2. Get the Sleep Cycle App (or a similar sleep app). I've written before about the magical nature of the Sleep Cycle App--besides tracking your sleep patterns through your phone, it's a great way to keep yourself from being mindlessly on your phone when you should really be in bed.
  3. Know how your body handles adrenaline. My husband loves watching Netflix shows at night—I am fine with The Crown but less fine watching Turn and then immediately trying to go to sleep. (FYI: we don’t even have a TV right now and I don’t watch a lot of shows….but, Turn is a dramatic, suspenseful show about the American Revolution that’s worth checking out!) In other words, if you’re one of those people that gets way too into things and has to avoid scary movies or books, try to especially avoid scary movies or books before bed. I will never forget when my post-collegiate teammates tricked me into watching this horrible movie about evil monsters who lurked in caves where people went spelunking by telling me it was “about hiking” and then I had to return alone to my basement apartment and attempt to sleep!
  4. If the first two tips here are about what to possibly avoid before sleeping, you should also try to figure out the flip side of this for YOU: know what helps you to feel calm and relaxed and actually ready for bed. Sometimes I do 10 minutes of yoga. Sometimes I read, and I never fall asleep reading (because I get too into my book), but when I can no longer keep my eyes open, I always sleep especially well after I do read. Yoga and reading work well for me! Figure out what works for you.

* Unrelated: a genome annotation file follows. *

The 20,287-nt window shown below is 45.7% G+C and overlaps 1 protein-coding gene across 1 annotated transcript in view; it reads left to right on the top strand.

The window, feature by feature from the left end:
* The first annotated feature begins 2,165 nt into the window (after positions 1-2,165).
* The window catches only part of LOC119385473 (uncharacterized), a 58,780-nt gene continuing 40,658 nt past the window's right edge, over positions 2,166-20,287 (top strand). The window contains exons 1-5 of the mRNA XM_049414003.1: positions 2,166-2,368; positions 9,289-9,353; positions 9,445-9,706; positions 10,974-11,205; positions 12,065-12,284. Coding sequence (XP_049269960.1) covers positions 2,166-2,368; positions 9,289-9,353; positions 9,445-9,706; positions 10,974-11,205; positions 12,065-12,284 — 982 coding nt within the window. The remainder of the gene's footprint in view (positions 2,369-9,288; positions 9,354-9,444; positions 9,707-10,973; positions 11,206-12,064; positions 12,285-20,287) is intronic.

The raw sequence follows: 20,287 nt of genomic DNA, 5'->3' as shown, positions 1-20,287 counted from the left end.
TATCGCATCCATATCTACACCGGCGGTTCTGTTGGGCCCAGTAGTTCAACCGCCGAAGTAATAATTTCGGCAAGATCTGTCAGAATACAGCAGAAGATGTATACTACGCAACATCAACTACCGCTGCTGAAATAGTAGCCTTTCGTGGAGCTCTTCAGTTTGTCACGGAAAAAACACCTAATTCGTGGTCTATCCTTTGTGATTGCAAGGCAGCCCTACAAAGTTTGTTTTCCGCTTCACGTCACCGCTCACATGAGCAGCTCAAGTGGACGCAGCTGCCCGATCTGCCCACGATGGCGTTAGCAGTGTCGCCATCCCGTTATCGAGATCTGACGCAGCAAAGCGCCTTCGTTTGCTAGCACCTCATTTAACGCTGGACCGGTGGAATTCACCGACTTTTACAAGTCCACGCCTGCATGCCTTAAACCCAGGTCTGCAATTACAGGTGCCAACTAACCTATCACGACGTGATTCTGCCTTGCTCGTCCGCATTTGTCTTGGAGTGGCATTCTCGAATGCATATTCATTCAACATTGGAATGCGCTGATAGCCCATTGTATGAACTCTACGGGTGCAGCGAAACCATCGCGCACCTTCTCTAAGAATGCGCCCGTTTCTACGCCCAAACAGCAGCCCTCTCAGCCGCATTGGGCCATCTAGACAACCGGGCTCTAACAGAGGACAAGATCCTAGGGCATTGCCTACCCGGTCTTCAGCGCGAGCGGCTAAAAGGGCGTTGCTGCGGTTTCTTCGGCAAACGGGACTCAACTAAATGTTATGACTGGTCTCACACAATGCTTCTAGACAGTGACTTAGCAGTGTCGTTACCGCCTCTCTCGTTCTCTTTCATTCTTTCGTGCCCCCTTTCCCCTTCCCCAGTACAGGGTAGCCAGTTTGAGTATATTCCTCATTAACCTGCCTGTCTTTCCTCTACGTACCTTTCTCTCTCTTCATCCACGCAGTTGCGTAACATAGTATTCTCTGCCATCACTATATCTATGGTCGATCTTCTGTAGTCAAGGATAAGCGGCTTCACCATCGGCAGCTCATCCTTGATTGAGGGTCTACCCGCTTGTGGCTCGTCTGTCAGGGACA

5. Take charge of your sleep environment the best you can. Of course, there will always be things beyond your control. (Apartment dwellers, I feel for you here. I will even more never forget the one time I lived below a girl who vacuumed for HOURS and HOURS from approximately 3am to 6am for several days straight near the end of EVERY semester, and didn’t respond to taps on the ceiling to stop. We can only assume she couldn’t hear because of the volume of the vacuuming, which from below, sounded like a small locomotive plug plugging away into every nook and cranny 45 times over.) Anyways, do whatever you can to make your bedroom and bed as comfortable as possible. Things I recommend to that end: